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map of people living in poverty in 1999|map of people living in poverty in San Francisco 1999|Tipping Point infographic

Not Content to Count

PUBLISHED: Jul 02, 2017

By Jamie Austin

At Tipping Point, we believe that on the path out of poverty, there are key milestones we can measure to track an individual’s success. We value long-term outcomes and meaningful data and have developed a set of core metrics to help our grantee organizations measure these important indicators.

Jamie Austin is the Senior Director of Impact + Learning at Tipping Point.

Right now in this country, more than 43 million Americans live in poverty. That’s almost 14% of the country — the highest percentage since President Johnson declared war on poverty over five decades ago.

A map of poverty in the Bay Area. Has much has changed since 1999? Source: Bill Rankin

Although there are hundreds of thousands of non-profits working to alleviate this issue, there is no silver bullet. A complex problem demands complex solutions. But part of the answer could lie in how philanthropy funds and evaluates the work of poverty-fighting organizations.

For too long, investors have focused on quick solutions and short gains. We’ve been content to count instead of measure, and we’ve been counting in archaic ways. Many investors track “outputs”: How many people have been reached? How many beds were used in the past 12 months? How many meals were delivered? And many funders reduce support when these metrics drop, even for understandable reasons such as a shift in strategy or a short-term drop in demand.

As a funder, solely using outputs to measure an organization’s success is tempting. Outputs are straightforward to collect. They are tangible, discrete and easy to understand. But rarely do outputs tell us if an effort is creating true change.

At Tipping Point, we find and fund organizations with the best shot at fighting poverty — those whose game plans focus on their clients in achieving crucial outcomes, or what we call “core metrics.” Core metrics are what we use to evaluate an organization’s impact. Core metrics aren’t outputs; they are those outcomes that clients strive for on the path toward self-sufficiency: grade-level reading and math proficiency, a college degree, a job at a living wage, and a safe place to live. These milestones enable and empower people to break the cycle of poverty.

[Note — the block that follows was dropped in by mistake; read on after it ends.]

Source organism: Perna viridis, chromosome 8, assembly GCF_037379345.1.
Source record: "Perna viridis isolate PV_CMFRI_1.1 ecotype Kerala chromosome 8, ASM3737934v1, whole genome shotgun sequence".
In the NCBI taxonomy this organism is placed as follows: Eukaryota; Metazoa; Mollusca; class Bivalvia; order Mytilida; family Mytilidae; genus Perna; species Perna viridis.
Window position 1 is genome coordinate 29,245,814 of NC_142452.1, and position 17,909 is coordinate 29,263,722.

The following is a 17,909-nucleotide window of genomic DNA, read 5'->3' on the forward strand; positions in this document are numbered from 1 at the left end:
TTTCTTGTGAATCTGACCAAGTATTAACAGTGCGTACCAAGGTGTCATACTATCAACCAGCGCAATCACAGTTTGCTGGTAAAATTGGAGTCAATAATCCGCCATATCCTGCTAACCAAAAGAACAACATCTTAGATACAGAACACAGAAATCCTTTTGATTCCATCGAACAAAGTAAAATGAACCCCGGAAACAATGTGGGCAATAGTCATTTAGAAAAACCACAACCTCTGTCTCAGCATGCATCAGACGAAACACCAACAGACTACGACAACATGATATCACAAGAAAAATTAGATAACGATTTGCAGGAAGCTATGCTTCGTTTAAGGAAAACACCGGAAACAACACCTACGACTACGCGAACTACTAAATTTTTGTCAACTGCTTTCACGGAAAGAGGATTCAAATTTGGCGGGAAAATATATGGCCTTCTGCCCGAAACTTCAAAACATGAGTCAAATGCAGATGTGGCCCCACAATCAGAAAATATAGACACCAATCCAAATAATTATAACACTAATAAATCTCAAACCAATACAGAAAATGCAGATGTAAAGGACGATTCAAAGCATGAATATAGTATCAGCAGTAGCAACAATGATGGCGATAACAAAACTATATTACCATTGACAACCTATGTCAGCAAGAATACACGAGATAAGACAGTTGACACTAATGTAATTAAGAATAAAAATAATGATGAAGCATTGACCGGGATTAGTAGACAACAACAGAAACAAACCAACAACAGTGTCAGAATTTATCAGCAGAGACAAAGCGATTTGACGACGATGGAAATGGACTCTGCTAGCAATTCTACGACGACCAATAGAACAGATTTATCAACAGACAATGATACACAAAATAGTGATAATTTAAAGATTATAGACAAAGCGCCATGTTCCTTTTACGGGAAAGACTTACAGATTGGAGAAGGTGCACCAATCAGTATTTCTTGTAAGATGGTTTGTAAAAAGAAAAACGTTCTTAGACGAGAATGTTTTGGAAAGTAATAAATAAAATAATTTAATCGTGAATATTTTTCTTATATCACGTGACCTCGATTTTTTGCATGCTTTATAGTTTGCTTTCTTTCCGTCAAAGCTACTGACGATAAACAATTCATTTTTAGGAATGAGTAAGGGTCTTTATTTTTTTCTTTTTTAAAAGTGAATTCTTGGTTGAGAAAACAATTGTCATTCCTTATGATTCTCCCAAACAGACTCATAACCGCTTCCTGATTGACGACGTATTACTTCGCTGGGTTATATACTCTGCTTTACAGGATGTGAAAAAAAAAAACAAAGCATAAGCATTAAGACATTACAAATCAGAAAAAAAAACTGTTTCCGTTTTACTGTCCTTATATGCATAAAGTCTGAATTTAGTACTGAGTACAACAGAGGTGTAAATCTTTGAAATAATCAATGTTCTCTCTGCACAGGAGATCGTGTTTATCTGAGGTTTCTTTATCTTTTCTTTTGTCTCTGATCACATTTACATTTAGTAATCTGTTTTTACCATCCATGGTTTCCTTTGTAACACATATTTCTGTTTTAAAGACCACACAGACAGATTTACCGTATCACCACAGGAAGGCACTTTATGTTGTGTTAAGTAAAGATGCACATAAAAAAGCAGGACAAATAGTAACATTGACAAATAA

Tipping Point’s Core Metrics

Progress in reaching these outcomes can be slow, so we must have considerable and long-term commitments. Unrestricted funding, or “no strings attached funding,” is the most coveted source of capital in the social sector and allows leaders to invest in areas where it’s needed most. Funders can’t expect small, time-bound or highly restricted grants to create the change we all want for our communities.

Earlier this year, we completed our annual evaluation of our core metrics and how our grantees are performing in relation to these. We are seeing positive changes — improved reading grade proficiency, more people being placed in jobs and more people finding and staying in stable housing.

Our priority as a funder is rigor, commitment and long-term results.This long-term approach changes the dynamic between funder and grantee. It builds trust. The dialogue focuses how to create and measure outcomes, as we can hold one another accountable only with strong evidence of the collective work.

“It’s like that old saying ‘You are what you eat,’” said Rob Hope, Chief Program Officer at Rubicon, an employment organization that Tipping Point supports. “For non-profits, we are what we measure.”

As for philanthropy, we are what we fund. We must stop settling for moment-in-time snapshots of impact, tallying smaller wins that tell stories, but fail to depict any big-picture movement. If we truly want to transform what is possible for those most in need in our communities, we must do a better job of detecting that change as it unfolds and rewarding organizations whose efforts catalyze it.

[1] Source: US Census Bureau

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